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quietly, because I gave little expression to feeling, therefore
my colleagues and I did not feel strongly on the subject. I
hope to correct that mistake to-night.
" But I want to say something first about an argument
which has developed out of these events and which was used
in that debate, and has appeared since in various organs of the
Press. It has been suggested that this occupation of Czecho-
slovakia was the direct consequence of the visit which I paid
to Germany last autumn, and that, since the result of these
events has been to tear up the settlement that was arrived at at
Munich, that proves that the whole circumstances of those
visits were wrong. It is said that, as this was the personal
policy of the Prime Minister, the blame for the fate of Czecho-
slovakia must rest upon his shoulders. That is an entirely
unwarrantable conclusion. The facts as they are to-day
cannot change the facts as they were last September. If I
was right then, I am still right now. Then mere are some
people who say: * We considered you were wrong in
September, and now we have been proved to be right/
" Let me examine that. When I decided to go to Germany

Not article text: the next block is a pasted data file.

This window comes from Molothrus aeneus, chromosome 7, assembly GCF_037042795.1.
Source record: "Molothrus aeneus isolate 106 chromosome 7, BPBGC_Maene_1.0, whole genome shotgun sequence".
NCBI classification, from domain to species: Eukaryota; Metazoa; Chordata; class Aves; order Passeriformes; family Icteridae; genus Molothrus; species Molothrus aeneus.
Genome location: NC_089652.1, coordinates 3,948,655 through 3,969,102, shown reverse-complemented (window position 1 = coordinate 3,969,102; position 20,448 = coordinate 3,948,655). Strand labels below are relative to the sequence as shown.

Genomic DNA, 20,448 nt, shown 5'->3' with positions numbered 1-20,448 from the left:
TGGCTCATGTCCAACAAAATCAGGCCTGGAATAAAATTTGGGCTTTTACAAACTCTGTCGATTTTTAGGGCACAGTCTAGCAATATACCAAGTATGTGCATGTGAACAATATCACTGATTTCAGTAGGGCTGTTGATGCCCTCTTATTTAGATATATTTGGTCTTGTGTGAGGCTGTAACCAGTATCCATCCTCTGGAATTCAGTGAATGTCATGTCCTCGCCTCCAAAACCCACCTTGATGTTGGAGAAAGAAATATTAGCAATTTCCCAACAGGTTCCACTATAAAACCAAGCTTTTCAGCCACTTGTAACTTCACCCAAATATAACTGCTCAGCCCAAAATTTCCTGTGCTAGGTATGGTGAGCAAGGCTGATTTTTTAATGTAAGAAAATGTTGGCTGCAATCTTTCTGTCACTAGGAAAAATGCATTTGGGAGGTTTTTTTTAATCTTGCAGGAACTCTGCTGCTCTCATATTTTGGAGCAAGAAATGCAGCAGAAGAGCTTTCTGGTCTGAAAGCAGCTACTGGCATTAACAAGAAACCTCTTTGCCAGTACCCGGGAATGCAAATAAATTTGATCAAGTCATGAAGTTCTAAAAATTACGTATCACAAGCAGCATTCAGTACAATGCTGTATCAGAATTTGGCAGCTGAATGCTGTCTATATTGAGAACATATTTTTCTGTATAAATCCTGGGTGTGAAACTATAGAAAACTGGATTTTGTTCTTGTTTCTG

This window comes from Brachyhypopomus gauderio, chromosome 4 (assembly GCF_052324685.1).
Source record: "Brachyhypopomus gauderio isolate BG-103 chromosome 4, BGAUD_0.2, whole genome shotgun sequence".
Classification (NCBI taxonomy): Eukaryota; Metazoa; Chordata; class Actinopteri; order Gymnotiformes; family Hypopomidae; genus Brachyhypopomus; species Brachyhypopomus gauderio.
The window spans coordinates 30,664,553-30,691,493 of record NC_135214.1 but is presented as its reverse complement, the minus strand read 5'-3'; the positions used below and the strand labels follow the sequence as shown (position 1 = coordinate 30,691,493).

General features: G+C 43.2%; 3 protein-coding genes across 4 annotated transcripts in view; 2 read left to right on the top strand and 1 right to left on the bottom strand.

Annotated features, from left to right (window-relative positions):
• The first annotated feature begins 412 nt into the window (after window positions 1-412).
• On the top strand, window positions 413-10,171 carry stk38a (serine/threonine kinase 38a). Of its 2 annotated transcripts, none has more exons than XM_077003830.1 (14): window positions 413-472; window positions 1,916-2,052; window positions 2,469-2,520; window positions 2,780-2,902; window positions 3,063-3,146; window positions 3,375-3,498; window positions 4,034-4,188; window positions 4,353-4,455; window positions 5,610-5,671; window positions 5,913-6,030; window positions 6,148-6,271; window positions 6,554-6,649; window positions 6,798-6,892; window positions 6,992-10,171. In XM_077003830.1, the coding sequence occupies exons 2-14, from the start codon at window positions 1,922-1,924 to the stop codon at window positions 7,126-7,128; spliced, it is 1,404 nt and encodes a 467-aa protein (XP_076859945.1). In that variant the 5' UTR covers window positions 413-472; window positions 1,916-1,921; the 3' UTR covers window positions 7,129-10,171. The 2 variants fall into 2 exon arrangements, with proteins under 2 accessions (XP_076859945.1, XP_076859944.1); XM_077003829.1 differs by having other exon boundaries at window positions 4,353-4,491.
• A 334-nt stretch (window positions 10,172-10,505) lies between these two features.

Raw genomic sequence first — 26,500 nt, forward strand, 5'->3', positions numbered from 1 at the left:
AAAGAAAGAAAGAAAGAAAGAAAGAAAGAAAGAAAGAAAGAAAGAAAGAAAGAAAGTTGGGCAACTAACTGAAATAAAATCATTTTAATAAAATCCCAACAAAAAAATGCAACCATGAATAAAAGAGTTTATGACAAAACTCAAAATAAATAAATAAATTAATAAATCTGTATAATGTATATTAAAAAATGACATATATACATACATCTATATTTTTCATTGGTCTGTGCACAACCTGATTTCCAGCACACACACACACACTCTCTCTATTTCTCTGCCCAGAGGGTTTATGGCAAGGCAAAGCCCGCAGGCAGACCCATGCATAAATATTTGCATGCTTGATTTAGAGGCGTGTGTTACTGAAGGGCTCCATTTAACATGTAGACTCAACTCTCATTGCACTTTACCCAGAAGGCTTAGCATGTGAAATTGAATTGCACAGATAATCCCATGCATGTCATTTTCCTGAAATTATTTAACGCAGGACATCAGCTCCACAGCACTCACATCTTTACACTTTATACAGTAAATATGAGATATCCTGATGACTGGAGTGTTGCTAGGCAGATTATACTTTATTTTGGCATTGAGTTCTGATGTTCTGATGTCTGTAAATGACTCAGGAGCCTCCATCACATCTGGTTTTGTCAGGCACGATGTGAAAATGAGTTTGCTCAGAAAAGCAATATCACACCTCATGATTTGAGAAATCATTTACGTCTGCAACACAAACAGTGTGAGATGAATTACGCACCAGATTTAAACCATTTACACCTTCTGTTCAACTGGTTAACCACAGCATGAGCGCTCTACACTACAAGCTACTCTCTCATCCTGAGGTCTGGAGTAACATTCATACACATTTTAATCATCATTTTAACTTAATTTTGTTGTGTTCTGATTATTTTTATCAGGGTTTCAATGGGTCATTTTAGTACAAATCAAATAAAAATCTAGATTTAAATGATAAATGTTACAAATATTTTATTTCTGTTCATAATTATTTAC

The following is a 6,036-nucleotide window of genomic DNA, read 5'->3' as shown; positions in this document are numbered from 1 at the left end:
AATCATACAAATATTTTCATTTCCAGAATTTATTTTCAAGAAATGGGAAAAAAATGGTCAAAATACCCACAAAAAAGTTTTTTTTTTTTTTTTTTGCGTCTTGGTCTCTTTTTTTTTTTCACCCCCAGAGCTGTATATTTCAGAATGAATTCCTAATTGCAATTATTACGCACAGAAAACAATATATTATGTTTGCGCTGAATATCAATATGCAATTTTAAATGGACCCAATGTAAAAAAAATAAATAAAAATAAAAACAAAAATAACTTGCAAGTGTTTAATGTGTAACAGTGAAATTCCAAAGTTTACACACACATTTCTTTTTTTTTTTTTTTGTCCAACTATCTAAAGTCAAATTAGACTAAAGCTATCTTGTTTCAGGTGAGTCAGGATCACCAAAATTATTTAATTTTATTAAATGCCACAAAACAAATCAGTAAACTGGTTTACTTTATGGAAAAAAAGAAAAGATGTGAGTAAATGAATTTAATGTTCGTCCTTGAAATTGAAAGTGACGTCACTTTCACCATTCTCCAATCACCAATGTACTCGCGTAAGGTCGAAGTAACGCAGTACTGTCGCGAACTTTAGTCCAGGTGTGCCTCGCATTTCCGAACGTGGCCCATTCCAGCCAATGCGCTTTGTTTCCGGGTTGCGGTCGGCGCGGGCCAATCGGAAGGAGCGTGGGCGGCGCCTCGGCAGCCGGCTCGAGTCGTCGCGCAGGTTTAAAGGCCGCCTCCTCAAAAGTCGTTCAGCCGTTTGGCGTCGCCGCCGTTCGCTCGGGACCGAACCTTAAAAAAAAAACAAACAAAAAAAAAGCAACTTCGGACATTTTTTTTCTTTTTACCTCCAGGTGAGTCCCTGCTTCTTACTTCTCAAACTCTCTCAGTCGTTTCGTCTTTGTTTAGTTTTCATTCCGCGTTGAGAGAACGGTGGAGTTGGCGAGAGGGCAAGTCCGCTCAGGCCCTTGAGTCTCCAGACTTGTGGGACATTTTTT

I never expected that I was going to escape criticism. Indeed,
I did not go there to get popularity. I went there first and
foremost because, in what appeared to be an almost desperate
situation, that seemed to me to offer the only chance of averting
a European war. And I might remind you that, when it was
first announced that I was going, not a voice was raised in
criticism. Everyone applauded that effort. It was only
later, when it appeared that the results of the final settlement
fell short of the expectations of some who did not fully appre-
ciate the facts—it was only then that the attack began, and
even then it was not the visit, it was the terms of settlement
that were disapproved.
" Well, I have never denied that the terms which I was able
to secure at Munich were not those that I myself would have
desired. But, as I explained then, I had to deal with no new
problem. This was something that had existed ever since the
Treaty of Versailles—a problem that ought to have been solved
long ago if only the statesmen of the last twenty years'had
taken broader and more enlightened views of their duty. It
had become like a disease which had been long neglected, and